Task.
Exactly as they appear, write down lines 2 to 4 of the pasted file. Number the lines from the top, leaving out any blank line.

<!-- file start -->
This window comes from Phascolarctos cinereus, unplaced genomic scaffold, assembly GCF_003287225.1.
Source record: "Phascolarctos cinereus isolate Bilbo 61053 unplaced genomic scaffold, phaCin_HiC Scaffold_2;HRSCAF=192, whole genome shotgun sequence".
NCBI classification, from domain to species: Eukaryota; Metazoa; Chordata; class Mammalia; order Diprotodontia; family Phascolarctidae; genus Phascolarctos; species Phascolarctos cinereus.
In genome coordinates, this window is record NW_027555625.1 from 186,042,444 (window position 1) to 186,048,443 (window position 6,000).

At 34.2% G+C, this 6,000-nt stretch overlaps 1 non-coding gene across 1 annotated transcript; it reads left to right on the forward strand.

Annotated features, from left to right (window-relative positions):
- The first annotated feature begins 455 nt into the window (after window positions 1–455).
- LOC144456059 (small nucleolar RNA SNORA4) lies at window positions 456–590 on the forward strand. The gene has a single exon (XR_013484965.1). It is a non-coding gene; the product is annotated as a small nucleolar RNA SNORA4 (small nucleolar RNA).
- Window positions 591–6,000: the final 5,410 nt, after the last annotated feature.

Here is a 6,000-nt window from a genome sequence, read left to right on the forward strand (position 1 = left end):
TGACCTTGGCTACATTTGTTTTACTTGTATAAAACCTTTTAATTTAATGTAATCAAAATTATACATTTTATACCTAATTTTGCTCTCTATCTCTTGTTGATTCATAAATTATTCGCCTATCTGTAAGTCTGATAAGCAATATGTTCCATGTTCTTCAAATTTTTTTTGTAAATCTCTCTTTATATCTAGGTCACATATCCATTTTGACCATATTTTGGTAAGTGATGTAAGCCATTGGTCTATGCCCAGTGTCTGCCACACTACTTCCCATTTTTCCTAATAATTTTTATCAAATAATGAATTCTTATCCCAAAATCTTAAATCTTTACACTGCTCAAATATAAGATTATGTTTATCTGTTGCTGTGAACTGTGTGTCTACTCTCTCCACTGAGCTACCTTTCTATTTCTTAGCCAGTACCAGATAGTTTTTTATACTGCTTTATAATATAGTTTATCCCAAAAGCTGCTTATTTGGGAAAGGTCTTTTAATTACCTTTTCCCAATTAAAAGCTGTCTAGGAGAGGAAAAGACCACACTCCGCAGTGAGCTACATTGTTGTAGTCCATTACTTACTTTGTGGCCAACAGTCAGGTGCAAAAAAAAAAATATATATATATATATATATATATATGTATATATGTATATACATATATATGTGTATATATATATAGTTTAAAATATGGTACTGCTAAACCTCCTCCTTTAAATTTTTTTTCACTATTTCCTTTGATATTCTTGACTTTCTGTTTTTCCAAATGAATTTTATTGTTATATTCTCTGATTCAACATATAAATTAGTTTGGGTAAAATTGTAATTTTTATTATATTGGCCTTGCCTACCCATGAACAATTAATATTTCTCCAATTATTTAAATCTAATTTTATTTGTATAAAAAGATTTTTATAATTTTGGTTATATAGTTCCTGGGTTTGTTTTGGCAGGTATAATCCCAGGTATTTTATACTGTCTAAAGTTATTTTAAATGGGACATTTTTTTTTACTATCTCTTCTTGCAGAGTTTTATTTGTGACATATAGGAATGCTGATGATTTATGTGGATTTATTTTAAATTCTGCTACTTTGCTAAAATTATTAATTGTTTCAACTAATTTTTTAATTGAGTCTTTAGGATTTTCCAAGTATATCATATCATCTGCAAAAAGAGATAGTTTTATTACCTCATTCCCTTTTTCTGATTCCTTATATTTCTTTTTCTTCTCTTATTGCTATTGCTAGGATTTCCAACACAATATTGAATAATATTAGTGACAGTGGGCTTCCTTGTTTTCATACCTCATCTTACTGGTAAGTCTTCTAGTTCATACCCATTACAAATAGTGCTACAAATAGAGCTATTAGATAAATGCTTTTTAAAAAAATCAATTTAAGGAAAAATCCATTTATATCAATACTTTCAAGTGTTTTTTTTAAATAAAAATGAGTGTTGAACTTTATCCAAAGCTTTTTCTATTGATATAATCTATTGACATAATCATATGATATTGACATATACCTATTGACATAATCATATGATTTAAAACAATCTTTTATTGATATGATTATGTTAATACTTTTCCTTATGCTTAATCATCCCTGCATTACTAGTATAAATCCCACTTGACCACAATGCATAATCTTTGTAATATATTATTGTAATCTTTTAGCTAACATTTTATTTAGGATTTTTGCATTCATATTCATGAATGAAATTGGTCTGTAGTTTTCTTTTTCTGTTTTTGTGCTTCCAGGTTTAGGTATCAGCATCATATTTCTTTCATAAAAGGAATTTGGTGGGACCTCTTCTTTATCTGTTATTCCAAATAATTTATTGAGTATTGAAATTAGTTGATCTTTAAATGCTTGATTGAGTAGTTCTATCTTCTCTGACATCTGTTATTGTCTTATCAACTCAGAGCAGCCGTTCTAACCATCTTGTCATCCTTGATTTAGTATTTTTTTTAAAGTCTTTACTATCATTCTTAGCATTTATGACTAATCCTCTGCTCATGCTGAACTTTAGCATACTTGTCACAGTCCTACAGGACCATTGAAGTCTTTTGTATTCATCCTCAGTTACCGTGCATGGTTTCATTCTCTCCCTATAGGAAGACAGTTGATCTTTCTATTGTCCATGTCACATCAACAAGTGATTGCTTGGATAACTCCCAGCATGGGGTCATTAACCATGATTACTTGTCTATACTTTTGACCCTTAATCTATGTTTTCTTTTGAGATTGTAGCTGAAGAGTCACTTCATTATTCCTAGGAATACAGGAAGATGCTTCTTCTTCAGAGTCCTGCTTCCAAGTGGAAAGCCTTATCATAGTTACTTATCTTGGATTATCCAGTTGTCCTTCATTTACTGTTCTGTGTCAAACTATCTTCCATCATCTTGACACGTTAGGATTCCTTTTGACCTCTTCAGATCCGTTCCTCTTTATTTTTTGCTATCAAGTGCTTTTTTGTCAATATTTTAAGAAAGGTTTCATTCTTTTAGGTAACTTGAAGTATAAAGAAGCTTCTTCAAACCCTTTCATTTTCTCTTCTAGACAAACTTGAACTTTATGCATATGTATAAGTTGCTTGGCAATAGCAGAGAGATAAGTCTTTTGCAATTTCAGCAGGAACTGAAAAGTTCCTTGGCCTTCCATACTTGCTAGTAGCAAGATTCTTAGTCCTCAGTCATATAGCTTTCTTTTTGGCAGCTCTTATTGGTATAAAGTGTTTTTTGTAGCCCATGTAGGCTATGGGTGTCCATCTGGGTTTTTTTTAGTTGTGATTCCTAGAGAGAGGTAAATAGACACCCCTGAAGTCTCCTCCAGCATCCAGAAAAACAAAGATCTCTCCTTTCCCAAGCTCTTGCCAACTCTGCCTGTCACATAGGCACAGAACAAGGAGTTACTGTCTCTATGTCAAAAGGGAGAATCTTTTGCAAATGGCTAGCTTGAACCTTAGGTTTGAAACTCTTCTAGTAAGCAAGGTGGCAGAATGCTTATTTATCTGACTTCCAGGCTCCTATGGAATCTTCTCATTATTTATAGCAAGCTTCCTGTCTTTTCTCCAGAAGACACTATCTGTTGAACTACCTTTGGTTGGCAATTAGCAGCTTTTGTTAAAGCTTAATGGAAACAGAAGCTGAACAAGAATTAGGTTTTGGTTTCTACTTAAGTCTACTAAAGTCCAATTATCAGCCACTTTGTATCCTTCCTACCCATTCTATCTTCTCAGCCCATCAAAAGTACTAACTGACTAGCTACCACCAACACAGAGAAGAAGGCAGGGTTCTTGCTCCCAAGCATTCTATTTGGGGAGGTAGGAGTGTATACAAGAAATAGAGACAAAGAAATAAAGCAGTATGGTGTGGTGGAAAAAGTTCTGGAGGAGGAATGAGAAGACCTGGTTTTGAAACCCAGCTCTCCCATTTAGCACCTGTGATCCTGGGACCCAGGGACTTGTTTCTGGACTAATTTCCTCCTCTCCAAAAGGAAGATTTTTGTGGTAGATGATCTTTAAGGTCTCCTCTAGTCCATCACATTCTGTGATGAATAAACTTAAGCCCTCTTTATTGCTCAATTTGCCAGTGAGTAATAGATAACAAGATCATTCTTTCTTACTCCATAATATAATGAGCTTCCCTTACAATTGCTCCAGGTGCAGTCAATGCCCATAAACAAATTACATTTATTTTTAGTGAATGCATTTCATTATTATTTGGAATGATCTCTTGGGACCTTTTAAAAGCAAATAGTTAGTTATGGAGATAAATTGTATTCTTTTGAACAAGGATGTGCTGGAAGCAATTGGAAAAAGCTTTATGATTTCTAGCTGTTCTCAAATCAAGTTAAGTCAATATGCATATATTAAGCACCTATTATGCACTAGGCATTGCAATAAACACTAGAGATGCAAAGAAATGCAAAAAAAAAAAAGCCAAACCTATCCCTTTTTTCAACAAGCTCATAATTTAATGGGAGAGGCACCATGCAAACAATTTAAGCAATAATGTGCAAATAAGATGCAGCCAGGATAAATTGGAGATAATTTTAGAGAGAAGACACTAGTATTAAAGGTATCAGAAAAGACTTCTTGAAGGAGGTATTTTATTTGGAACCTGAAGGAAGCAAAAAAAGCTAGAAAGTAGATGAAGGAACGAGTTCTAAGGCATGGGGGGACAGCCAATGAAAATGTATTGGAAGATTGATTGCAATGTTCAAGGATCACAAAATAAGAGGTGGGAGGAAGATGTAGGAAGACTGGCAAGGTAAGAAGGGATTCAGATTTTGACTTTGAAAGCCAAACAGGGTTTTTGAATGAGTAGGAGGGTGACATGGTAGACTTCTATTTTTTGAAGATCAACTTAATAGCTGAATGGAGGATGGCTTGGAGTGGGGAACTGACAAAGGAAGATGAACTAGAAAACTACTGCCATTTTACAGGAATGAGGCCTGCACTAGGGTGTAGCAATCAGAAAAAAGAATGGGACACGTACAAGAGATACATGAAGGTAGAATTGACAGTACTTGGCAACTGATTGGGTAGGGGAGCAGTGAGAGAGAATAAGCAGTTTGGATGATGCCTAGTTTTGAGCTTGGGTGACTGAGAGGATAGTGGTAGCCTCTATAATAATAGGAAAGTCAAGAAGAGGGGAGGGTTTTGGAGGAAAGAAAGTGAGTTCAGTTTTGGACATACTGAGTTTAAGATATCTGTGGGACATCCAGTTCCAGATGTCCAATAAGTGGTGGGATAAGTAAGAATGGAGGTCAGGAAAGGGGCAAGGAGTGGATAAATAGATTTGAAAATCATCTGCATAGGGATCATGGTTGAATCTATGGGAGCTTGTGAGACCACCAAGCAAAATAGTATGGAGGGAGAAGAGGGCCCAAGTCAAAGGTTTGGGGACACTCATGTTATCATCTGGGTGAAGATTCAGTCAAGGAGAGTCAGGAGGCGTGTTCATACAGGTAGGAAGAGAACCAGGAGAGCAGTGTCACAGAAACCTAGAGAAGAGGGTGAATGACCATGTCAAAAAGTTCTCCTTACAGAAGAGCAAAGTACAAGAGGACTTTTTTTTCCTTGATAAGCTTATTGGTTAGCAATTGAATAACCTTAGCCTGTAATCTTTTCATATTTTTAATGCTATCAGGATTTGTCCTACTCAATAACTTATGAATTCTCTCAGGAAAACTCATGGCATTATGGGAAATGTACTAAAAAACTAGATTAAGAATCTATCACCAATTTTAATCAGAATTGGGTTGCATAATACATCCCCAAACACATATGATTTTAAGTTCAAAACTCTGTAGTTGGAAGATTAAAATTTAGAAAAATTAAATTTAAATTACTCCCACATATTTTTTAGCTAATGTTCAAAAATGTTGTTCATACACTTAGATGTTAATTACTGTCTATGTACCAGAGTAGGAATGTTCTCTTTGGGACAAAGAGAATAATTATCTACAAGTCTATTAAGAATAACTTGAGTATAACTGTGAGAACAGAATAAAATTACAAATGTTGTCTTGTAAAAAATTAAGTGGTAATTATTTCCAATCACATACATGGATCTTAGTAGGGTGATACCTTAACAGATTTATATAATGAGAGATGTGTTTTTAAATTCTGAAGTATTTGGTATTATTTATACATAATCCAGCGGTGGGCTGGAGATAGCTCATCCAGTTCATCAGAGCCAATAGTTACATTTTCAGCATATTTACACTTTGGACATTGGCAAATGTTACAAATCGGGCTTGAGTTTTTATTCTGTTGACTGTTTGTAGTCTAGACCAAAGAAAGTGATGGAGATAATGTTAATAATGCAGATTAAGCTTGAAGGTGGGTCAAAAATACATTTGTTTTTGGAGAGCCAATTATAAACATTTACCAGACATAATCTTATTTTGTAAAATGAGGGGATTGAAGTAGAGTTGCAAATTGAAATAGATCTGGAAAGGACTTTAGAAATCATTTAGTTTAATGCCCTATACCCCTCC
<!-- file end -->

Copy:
Source record: "Phascolarctos cinereus isolate Bilbo 61053 unplaced genomic scaffold, phaCin_HiC Scaffold_2;HRSCAF=192, whole genome shotgun sequence".
NCBI classification, from domain to species: Eukaryota; Metazoa; Chordata; class Mammalia; order Diprotodontia; family Phascolarctidae; genus Phascolarctos; species Phascolarctos cinereus.
In genome coordinates, this window is record NW_027555625.1 from 186,042,444 (window position 1) to 186,048,443 (window position 6,000).